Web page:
In our reading from the beginning of Luke’s gospel, we find ourselves with Elizabeth, in the middle of childbirth. As moments of transition go, giving birth is one of the big ones in many people’s lives – and being born is a universal experience, even if we probably don’t remember it! Childbirth can sometimes be quick, and can sometimes feel like it’s taking forever. I remember, over the hours in which Janey was giving birth to Rafi, praying the ‘how long, O Lord’ of Psalm 13, repeatedly. And however good the drugs are, labour always involves pain – a pain that some of us who’ve not been through it can barely imagine. When we talk of ‘new beginnings’, we would be wise not to forget the real, lengthy, painful labour that our most embodied of new beginnings involve. It can’t be rushed – it will happen in its own good time. It’s painful, and it’s fraught – even today – with risk, and the potential for grief as much as joy.

And then there is something quite particular about this birth, to Elizabeth and Zechariah. A birth heralded by an angel, a messenger of God. A birth that has involved a literally dumb-struck father – for a whole nine months – because he can’t believe what is happening. A birth that sees the child’s mother breaking with tradition, because it is she who names the child (not, as expected, the father), and because the name she gives him is a new one to their family lineage. Truly God is doing something new here, and Elizabeth, who had been cruelly labelled ‘barren’, is the one who brings it to birth. The onlookers are right to wonder, ‘What then will this child become?’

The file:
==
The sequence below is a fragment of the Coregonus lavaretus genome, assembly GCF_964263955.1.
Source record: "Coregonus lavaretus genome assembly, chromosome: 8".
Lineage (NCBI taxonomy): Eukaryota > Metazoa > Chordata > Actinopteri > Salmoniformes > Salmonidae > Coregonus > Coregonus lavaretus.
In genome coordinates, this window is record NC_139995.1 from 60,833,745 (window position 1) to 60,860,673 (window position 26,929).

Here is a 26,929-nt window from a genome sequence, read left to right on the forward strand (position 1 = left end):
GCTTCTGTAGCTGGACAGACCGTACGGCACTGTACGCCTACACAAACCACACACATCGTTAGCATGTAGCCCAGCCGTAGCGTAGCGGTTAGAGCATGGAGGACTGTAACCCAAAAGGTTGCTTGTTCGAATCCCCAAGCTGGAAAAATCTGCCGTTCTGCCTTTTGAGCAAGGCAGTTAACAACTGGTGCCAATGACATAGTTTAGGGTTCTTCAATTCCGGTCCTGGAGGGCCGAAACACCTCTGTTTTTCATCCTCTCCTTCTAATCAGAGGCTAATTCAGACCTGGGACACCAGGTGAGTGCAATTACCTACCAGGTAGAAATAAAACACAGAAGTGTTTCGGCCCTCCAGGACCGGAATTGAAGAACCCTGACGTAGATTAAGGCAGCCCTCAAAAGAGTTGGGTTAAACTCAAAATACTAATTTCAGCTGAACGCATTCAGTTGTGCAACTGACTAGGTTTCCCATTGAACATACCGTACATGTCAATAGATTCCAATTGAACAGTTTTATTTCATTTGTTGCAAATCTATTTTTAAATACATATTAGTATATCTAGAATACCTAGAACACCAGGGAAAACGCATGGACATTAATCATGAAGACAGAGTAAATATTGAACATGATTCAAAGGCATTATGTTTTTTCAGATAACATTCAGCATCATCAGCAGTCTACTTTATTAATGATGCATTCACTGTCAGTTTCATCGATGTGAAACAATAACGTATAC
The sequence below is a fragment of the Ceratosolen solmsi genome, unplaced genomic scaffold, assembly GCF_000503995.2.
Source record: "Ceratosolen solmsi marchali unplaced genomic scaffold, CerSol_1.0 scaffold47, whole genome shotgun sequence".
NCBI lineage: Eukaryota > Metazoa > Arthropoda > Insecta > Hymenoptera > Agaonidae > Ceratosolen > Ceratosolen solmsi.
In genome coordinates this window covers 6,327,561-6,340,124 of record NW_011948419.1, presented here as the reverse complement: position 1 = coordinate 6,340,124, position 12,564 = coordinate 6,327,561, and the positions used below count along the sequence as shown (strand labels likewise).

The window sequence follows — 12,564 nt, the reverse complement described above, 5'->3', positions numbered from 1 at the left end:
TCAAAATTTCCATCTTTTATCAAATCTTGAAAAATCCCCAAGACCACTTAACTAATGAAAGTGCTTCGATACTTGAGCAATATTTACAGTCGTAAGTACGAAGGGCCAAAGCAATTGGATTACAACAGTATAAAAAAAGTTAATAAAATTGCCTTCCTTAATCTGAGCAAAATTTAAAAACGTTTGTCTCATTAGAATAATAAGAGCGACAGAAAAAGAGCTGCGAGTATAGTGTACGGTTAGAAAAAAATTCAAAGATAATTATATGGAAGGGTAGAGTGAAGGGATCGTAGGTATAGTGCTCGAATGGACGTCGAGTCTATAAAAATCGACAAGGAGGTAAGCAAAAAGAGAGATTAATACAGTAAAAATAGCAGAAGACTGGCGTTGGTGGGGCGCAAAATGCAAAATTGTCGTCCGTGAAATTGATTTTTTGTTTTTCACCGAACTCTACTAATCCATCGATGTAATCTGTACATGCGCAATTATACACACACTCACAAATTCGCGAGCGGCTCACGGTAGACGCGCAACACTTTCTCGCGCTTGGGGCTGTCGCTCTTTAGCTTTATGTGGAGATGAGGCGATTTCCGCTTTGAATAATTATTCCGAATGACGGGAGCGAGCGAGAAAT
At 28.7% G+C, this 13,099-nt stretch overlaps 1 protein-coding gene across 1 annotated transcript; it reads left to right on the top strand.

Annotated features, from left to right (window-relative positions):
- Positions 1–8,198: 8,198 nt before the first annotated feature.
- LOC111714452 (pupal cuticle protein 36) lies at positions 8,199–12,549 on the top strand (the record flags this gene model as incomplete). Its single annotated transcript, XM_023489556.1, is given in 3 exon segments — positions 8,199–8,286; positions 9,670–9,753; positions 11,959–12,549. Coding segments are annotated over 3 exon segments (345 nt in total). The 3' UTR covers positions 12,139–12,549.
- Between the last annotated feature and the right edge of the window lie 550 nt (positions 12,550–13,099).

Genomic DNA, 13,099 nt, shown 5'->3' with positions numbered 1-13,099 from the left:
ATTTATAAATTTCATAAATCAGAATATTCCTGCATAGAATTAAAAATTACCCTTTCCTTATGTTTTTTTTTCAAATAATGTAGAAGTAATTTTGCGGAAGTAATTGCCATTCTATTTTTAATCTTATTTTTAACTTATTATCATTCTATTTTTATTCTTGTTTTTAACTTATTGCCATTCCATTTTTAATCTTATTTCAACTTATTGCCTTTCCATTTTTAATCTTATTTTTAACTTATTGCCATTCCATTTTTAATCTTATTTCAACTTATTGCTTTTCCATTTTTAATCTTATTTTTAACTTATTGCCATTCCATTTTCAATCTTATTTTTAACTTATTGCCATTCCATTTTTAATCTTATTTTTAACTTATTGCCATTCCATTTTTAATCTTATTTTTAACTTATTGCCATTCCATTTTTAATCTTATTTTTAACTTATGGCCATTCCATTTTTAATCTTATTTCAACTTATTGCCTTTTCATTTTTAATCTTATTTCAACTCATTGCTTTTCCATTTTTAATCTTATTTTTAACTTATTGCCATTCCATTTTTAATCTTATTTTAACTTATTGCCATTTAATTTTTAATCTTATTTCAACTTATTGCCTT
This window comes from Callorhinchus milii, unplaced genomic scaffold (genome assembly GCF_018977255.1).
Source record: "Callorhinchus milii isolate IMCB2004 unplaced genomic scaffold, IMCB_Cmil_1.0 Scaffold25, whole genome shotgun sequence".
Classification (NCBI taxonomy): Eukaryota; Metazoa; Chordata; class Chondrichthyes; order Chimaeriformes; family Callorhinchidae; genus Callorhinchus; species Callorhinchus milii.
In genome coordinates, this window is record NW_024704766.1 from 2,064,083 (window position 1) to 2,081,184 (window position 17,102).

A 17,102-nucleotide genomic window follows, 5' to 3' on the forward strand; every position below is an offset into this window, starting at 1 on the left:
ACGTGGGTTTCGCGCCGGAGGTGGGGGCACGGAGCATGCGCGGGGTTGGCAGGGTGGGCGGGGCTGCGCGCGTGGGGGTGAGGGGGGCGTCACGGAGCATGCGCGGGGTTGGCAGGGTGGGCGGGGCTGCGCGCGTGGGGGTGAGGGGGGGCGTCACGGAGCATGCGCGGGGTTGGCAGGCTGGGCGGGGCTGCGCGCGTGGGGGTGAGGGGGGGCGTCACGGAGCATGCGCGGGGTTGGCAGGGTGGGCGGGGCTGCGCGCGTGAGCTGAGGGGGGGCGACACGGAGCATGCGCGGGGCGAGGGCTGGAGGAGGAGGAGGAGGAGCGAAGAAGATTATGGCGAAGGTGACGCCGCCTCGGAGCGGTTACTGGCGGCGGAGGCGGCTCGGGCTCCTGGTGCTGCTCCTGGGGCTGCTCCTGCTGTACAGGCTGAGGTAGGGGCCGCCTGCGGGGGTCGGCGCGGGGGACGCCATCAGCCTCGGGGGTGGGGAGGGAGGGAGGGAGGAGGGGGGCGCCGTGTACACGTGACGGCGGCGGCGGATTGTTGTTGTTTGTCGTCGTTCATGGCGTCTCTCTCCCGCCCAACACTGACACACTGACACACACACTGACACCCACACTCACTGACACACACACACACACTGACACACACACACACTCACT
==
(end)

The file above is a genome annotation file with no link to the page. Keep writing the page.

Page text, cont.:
I wonder, what signs have we seen of something new coming to birth – in our own lives, in our church community, in our neighbourhood, in our society and our world?

I wonder where it is time to break with tradition, time for different voices to be heard, or time for us to use a new name, or new language, beyond the familiar?

And finally, in between Isaiah’s prophecy and Luke’s story of John’s birth, we have the words of Psalm 85. Words of a people longing to see God’s presence, to hear God’s voice, to live in God’s peace. ‘I will listen,’ says the Psalmist, ‘to what the Lord God will say’. The Psalmist who elsewhere says, ‘I will wait for the Lord’ (Psalm 130:5-6), ‘I will seek your face’ (Psalm 27:8), ‘I will hope continually’ (Psalm 71:14). Wait, seek, hope, listen. These are Advent words – for today’s Advent story. The Christian calendar does this at times – throws us into different seasons, especially in the long expanse of what is called ‘ordinary time’ that we’ve now entered. But even in this time of lockdown, when every day blurs into the others, there is no such thing as a time when ‘nothing much happens’. Now is the time for waiting, seeking, hoping, listening. Now is the time, even when our attention spans feel limited, for straining to pay attention to what is going on – both within us, and around us. And when we pay attention in a way that cuts through the media hype, the political spin, and the excitable adverts of re-opened shops, what will we hear, and see? Even in the midst of this time of distancing, disconnection and division, we will, with the Psalmist, see faithfulness springing up from the ground, justice looking down from the sky, steadfast love and faithfulness meeting together, justice and peace kissing each other – and inviting us to join them.

I wonder, how can we practise ‘listening to what the Lord God will say’? What will help us to pay attention, beyond the media hype, political spin, and advertisements to consume, to what God is doing? And when we do, what are we hearing and seeing – and how can we join in?